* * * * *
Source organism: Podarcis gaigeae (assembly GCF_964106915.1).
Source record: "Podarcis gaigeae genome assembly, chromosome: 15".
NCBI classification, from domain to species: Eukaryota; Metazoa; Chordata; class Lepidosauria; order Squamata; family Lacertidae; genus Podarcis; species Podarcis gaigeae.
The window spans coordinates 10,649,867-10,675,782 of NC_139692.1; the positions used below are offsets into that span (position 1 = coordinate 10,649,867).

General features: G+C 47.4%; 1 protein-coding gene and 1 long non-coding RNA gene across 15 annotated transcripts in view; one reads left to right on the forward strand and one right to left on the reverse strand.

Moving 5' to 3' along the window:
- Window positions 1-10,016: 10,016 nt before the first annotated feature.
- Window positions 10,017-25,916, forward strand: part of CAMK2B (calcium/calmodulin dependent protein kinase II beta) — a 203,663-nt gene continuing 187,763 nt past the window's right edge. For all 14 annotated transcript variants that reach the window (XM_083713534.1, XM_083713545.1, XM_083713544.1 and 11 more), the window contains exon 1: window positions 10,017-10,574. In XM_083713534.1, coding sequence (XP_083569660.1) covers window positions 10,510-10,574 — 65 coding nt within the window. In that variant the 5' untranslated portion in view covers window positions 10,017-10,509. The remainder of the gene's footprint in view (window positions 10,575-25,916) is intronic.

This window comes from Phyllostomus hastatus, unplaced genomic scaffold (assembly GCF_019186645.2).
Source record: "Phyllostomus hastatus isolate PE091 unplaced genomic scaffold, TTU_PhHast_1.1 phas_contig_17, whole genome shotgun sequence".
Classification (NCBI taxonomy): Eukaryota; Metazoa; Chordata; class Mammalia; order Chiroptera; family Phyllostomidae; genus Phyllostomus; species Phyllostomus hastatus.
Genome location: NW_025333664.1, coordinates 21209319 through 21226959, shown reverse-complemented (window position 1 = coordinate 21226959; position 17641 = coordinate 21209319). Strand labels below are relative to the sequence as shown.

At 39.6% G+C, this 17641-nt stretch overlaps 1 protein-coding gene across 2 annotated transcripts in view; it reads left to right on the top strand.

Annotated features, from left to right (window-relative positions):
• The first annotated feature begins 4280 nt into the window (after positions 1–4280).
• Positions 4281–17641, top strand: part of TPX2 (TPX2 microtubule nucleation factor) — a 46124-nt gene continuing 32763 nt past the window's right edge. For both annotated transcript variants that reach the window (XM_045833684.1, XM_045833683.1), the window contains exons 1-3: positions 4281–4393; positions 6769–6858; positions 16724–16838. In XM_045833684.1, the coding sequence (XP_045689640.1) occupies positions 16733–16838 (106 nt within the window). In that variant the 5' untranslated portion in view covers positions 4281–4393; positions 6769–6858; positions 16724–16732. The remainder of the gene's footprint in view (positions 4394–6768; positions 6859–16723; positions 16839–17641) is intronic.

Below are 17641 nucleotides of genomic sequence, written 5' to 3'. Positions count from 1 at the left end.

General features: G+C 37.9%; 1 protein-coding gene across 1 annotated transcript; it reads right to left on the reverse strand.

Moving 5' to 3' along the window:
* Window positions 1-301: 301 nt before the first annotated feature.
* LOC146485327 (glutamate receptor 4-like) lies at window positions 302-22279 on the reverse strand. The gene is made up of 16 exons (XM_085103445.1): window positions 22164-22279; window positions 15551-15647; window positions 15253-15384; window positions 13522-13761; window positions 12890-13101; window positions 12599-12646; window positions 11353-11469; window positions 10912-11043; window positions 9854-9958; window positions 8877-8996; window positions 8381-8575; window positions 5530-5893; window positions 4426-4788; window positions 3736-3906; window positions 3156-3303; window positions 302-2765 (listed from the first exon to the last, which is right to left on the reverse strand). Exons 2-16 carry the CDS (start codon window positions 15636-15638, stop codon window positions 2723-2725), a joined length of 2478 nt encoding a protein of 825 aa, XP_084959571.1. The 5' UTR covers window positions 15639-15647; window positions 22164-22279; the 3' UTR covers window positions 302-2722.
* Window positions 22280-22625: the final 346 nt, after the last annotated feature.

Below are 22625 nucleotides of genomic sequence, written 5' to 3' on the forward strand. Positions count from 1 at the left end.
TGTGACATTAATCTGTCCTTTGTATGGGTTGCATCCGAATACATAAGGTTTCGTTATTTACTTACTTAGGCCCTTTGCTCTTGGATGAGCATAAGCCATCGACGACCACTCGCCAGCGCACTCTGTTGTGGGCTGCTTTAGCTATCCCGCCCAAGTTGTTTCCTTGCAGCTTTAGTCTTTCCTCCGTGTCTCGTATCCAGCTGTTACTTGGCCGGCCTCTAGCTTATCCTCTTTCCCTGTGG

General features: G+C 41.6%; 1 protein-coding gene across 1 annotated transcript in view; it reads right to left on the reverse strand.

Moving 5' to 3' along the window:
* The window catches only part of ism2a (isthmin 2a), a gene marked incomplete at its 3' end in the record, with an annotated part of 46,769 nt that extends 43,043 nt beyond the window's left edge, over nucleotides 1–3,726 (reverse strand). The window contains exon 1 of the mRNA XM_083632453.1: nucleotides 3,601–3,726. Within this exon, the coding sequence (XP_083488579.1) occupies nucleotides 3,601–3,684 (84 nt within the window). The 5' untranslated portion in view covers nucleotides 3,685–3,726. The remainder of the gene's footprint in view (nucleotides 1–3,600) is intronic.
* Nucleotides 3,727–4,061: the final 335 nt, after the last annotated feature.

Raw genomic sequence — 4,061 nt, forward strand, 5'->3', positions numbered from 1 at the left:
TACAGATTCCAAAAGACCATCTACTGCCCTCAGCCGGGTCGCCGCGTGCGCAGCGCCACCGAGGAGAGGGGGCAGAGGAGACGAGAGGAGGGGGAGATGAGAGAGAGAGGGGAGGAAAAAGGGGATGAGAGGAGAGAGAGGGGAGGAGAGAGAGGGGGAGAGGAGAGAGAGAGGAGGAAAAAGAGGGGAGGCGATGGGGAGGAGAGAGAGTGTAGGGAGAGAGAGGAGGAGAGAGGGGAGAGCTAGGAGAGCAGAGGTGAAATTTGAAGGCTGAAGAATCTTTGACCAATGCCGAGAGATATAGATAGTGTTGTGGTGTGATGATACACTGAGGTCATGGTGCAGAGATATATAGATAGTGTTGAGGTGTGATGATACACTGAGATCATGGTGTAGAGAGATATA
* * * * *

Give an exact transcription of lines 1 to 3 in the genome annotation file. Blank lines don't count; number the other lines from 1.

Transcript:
Source organism: Podarcis gaigeae (assembly GCF_964106915.1).
Source record: "Podarcis gaigeae genome assembly, chromosome: 15".
NCBI classification, from domain to species: Eukaryota; Metazoa; Chordata; class Lepidosauria; order Squamata; family Lacertidae; genus Podarcis; species Podarcis gaigeae.